- Jean-Baptiste Chaigneau (1769–1832), sailor, French consul in Cochinchina
- Pierre-François Forissier, b. 1951, admiral, Chief of Staff of the French Navy (2008–2011)
- Raymond Rallier du Baty (1881–1978), explorer of the Kerguelen islands.
- Henri Dupuy de Lôme (1816–1885), naval architect, chief designer of the Napoléon, La Gloire and Gymnote, which were breakthroughs in naval technology, also designed airships, deputy representing Morbihan, member of the Academy of Sciences, senator for life.
- Pierre-Paul Guieysse (1841–1914), Morbihan deputy, Minister of the Colonies.
- Jean-Yves Le Drian, b. 1947, former mayor of Lorient, former Morbihan deputy, current Minister of Defence
- Jules Simon (1814–1896), philosopher, President of the Council of Ministers, senator for life, member of l'Académie française.
- Georges Eo, b. 1948, former football player and manager
- Christian Gourcuff, b. 1955, former manager of FC Lorient
- Yoann Gourcuff, b. 1986, son of the former, international midfielder, currently plays for Stade Rennais F.C.
- Ronan Le Crom, b. 1974, goalkeeper
- Jérémy Morel, b. 1984, left-back for Olympique de Marseille
- Jacques Andrieux (1917–2005), WWII fighter ace and Compagnon de la Libération.
- Jacques Stosskopf (1898–1944), naval engineer, résistant. Mistaken for being a traitor, in 1946 the submarine base was renamed "Base Ingénieur Général Stosskopf" in his honour.
Twin towns – sister cities
- Galway, Ireland
- Vigo, Spain
- Wirral, England, United Kingdom
- Ventspils, Latvia
- Ludwigshafen, Germany
- České Budějovice, Czech Republic
- Denizli, Turkey
- Mississippi Company
- FC Lorient
- Festival Interceltique de Lorient
- Arrondissement of Lorient
- Communes of the Morbihan department
- Raid on Lorient (1746)
- "Populations légales 2017". INSEE. Retrieved 6 January 2020.
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- René Estienne, « Les archives des compagnies commerciales et la traite : l’exemple de la Compagnie des Indes », Service historique de la Défense, Lorient, janvier 2009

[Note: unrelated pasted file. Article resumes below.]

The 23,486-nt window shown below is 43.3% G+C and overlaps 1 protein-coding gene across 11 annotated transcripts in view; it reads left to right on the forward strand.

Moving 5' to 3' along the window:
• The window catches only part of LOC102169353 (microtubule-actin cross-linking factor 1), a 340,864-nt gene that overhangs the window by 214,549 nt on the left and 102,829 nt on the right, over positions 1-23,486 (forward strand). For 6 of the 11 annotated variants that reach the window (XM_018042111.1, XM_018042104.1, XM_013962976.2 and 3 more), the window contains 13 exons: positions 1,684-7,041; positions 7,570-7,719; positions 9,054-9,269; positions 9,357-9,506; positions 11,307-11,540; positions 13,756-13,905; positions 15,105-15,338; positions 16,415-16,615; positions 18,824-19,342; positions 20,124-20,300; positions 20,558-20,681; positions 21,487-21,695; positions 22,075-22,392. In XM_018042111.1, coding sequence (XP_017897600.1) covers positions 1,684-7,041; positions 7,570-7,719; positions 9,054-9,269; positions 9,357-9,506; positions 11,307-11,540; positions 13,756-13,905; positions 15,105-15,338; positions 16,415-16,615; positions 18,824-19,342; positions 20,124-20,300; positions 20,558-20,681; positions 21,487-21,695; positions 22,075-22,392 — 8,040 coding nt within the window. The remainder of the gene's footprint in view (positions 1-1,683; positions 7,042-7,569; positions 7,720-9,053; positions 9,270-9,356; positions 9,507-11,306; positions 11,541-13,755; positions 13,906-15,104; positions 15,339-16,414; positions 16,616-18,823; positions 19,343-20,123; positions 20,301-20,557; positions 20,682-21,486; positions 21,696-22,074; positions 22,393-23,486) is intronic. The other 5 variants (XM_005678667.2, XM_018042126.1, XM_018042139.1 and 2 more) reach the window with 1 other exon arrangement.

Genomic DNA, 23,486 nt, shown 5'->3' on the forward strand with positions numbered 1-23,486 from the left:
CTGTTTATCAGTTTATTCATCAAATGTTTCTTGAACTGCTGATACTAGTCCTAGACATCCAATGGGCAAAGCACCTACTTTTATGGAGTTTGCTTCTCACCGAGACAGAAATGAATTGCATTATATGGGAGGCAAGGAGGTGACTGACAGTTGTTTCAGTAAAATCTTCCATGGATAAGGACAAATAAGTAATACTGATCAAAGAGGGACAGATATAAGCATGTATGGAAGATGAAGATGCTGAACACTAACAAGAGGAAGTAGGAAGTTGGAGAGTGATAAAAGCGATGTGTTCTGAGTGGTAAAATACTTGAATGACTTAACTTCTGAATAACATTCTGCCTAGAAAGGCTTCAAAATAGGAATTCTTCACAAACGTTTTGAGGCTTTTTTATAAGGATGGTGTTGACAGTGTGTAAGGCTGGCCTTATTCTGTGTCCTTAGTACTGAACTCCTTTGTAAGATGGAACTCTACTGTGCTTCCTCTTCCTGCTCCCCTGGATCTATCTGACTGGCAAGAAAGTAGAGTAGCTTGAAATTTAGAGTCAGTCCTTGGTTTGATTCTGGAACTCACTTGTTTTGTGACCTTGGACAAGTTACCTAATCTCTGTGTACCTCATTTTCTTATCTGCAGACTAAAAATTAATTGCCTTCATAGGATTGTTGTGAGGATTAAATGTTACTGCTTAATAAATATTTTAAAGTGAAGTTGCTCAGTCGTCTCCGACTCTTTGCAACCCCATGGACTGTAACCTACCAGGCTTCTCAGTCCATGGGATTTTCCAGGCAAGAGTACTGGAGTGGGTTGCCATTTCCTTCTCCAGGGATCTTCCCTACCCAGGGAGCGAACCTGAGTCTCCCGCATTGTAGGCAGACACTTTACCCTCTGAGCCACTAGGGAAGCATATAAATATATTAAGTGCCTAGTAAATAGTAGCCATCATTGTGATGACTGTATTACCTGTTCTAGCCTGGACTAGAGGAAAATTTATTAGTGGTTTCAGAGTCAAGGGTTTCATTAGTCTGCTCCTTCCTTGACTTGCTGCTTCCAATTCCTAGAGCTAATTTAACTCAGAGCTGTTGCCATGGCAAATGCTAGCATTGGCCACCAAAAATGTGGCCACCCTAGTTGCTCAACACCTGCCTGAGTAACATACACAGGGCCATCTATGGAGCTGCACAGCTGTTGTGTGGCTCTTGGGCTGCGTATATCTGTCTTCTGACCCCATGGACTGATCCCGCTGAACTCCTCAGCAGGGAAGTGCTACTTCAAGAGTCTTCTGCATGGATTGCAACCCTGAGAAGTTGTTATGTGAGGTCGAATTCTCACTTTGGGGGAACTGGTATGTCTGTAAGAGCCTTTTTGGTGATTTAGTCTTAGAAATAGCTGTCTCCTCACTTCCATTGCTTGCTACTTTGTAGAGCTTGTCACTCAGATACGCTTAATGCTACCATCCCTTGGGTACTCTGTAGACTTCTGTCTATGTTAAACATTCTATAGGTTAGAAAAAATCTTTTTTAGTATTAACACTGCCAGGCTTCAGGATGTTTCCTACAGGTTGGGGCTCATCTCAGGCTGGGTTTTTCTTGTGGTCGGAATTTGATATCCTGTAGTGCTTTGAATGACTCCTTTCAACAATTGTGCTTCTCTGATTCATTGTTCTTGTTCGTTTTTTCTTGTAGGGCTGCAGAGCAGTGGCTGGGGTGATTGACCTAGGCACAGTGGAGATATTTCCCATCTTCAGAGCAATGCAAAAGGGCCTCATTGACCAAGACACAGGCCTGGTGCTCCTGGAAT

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- Chaumeil, Louis (1939). "Abrégé d'histoire de Lorient de la fondation (1666) à nos jours (1939)". Annales de Bretagne et des Pays de l'Ouest (in French). 46 (1): 73. doi:10.3406/abpo.1939.1788.
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- Chaumeil, Louis (1939). "Abrégé d'histoire de Lorient de la fondation (1666) à nos jours (1939)". Annales de Bretagne et des Pays de l'Ouest (in French). 46 (1): 74. doi:10.3406/abpo.1939.1788.
- Chaumeil, Louis (1939). "Abrégé d'histoire de Lorient de la fondation (1666) à nos jours (1939)". Annales de Bretagne et des Pays de l'Ouest (in French). 46 (1): 75. doi:10.3406/abpo.1939.1788.
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- Universite de Bretagne Sud
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- École Nationale de Musique et de Danse Archived 12 March 2009 at the Wayback Machine
- In the French Navy nomenclature, commandos are understood as units, not individuals
- Le Monde. 16 August 2010 http://www.lemonde.fr/festivals-de-l-ete/article/2010/08/16/record-d-affluence-au-festival-interceltique-de-lorient_1399242_1383721.html. Retrieved 25 March 2013. Missing or empty